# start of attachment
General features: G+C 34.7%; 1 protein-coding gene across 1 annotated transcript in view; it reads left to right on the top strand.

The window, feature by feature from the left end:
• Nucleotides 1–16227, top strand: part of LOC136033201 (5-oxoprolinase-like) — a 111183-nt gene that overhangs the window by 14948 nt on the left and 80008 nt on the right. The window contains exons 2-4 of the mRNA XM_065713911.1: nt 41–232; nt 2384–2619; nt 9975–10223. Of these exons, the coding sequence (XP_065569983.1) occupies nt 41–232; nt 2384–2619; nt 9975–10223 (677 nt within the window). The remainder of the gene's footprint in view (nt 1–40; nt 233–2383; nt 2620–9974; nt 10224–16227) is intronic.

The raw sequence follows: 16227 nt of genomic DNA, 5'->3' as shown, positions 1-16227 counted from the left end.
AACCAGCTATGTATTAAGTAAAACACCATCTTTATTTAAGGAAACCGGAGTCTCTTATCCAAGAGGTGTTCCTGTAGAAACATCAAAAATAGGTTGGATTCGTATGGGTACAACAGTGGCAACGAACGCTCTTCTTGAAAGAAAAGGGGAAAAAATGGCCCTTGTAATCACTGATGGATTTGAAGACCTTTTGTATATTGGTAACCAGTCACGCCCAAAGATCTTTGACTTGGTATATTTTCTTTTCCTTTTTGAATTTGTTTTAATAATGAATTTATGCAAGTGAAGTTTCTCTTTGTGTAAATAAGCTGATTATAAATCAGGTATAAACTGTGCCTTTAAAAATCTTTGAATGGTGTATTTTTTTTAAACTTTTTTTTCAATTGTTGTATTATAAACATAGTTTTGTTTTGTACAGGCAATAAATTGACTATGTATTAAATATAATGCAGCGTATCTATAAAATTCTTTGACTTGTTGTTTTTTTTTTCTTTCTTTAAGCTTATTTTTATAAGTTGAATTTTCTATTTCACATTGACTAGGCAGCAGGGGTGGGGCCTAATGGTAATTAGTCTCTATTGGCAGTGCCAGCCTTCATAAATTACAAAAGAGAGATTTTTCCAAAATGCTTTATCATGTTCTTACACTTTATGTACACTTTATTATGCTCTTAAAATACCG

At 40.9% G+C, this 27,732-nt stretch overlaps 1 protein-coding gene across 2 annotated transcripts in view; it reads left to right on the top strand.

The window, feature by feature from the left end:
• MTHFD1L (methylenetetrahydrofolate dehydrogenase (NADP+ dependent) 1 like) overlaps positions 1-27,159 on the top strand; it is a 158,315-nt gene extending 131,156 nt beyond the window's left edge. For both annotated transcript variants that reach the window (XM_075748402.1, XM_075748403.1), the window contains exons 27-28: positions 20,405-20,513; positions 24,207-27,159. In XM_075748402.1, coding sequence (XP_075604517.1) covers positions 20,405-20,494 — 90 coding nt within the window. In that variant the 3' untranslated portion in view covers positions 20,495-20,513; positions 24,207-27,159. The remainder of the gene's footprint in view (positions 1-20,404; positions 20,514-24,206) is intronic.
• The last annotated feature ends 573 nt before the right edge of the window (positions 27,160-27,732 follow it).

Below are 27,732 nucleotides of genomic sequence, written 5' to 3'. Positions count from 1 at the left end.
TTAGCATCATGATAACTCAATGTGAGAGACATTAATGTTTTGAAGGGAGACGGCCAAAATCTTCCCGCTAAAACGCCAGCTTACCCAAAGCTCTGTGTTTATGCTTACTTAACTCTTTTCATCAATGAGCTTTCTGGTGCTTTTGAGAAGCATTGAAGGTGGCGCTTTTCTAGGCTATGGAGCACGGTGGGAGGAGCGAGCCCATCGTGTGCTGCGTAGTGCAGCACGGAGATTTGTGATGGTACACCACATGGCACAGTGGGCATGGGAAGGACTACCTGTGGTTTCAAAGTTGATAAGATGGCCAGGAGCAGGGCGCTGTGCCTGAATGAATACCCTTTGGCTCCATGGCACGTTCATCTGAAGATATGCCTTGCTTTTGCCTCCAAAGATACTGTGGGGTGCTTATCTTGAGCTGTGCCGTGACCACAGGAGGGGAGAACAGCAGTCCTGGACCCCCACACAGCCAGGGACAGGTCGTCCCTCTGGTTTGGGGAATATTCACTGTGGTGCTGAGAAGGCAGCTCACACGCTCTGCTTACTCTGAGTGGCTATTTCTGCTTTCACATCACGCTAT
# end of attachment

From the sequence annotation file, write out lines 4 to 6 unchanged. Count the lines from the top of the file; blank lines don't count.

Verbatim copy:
The raw sequence follows: 16227 nt of genomic DNA, 5'->3' as shown, positions 1-16227 counted from the left end.
AACCAGCTATGTATTAAGTAAAACACCATCTTTATTTAAGGAAACCGGAGTCTCTTATCCAAGAGGTGTTCCTGTAGAAACATCAAAAATAGGTTGGATTCGTATGGGTACAACAGTGGCAACGAACGCTCTTCTTGAAAGAAAAGGGGAAAAAATGGCCCTTGTAATCACTGATGGATTTGAAGACCTTTTGTATATTGGTAACCAGTCACGCCCAAAGATCTTTGACTTGGTATATTTTCTTTTCCTTTTTGAATTTGTTTTAATAATGAATTTATGCAAGTGAAGTTTCTCTTTGTGTAAATAAGCTGATTATAAATCAGGTATAAACTGTGCCTTTAAAAATCTTTGAATGGTGTATTTTTTTTAAACTTTTTTTTCAATTGTTGTATTATAAACATAGTTTTGTTTTGTACAGGCAATAAATTGACTATGTATTAAATATAATGCAGCGTATCTATAAAATTCTTTGACTTGTTGTTTTTTTTTTCTTTCTTTAAGCTTATTTTTATAAGTTGAATTTTCTATTTCACATTGACTAGGCAGCAGGGGTGGGGCCTAATGGTAATTAGTCTCTATTGGCAGTGCCAGCCTTCATAAATTACAAAAGAGAGATTTTTCCAAAATGCTTTATCATGTTCTTACACTTTATGTACACTTTATTATGCTCTTAAAATACCG

At 40.9% G+C, this 27,732-nt stretch overlaps 1 protein-coding gene across 2 annotated transcripts in view; it reads left to right on the top strand.